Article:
Finals are this week. I have lots of grading to look forward to, but I can also count on a little break. A brief moment to catch my breath and find my equilibrium.

A nice surprise made its way to Sara and me recently: a small token of friendship from Sherri that was very much appreciated. It is nice to know that kindness is still floating out there.

Wednesday, December 13, 2006

Crisis of a Dying Computer

My DVD Player/CD-Writer on my computer died yesterday. I came into my office and it was making some strange noise and the light was flashing in an unsettling pattern.

After shutting down the computer and rebooting, the light changed to red and the computer no longer believes that the drive exists.

I also had a CD-ROM drive that died on me a couple of months ago. The computer still talks to it, but the drive refuses to open up to anyone else.

The consequences of these events are dire. I can no longer put music on my computer from CDs.

The recent failure is just a sign of the fragile health of my computer. I have had this computer for four years now and it is starting to have random fits (old things and people tend to do that). I got it to write my dissertation on (the laptop I had - which is not in the loving care of Scott - was too unreliable to entrust the massive undertaking of a dissertation and the keyboard was just too small for writing 300+ pages). I knew the day was coming when I needed to start considering replacing it.

I think that day is upon us.

What to do? Among my options:
  • Get a cheap external hard drive and hope that the computer continues to clunk along for a little longer.
  • Get a cheap PC to replace the computer for now.
  • Invest in a better PC that will carry me through the next couple of years.
  • Switch to a Mac - also a bigger investment.
This is a decision that will have to wait until the semester is over and I can ponder it with a better functioning mind. I will entertain suggestions/advice, though...

Monday, December 11, 2006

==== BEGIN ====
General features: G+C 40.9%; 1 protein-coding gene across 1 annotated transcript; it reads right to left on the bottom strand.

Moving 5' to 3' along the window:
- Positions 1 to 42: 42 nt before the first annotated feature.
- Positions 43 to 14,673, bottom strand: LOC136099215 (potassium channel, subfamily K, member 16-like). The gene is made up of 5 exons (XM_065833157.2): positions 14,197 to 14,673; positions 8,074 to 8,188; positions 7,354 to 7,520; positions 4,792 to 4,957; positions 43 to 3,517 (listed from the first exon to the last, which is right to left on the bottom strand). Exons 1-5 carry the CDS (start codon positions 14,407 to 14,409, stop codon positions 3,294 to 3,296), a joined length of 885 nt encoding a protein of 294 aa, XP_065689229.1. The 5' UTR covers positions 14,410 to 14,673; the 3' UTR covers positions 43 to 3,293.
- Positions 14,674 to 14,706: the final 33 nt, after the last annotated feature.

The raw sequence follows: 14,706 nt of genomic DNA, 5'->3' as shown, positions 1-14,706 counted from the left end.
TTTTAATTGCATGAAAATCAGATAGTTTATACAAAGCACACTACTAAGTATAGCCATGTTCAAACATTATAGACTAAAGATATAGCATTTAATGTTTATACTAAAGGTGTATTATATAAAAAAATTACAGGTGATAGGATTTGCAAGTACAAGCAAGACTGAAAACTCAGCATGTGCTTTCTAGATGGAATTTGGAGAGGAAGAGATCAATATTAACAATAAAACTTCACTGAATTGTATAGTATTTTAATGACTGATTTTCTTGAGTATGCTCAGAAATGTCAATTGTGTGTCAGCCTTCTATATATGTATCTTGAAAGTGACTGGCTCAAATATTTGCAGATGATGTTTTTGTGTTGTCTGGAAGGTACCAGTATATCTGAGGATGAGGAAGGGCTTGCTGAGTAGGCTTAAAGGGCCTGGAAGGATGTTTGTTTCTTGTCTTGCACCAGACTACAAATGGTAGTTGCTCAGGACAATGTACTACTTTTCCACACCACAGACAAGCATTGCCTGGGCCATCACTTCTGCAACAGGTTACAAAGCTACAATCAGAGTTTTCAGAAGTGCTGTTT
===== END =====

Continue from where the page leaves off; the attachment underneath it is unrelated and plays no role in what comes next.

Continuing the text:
Irony of Freedom

It is sad day when students are more free to voice their dissent in Iran than in the US (and the leadership is more willing to accept it).

Do I think there is more freedom in Iran than in the US?


But I do think that the current administration's policy of segregating (at best) and silencing (at worst) dissent is a very slippery slope that we are on.

And despite the last election, we need to remain vigilant.

Sunday, December 10, 2006

Moving On

Sometimes it seems like tyrants live forever. Fortunately one has come to pass. Augusto Pinochet has joined the Chileans who died from torture and executions under his watch in whatever awaits us beyond this earthly existance.

I had an uncle when I was very young, about three or four, who was from Chile. I don't remember much about him except that he treated my aunt poorly, he played the accordion, and he used to talk about Pinochet. I do remember asking my parents who this Pinochet was.

This is how I learned the meaning of the words dictatorship, coup, torture, and persecution.
Even my father who is rather conservative, did not have nice things to say about this Pinochet guy. I also thought it was silly for a leader to have a name that was so close to Pinocchio's.

It is nice to see that Chile has moved forward, being the first Latin American country to elect a woman president on her own merit.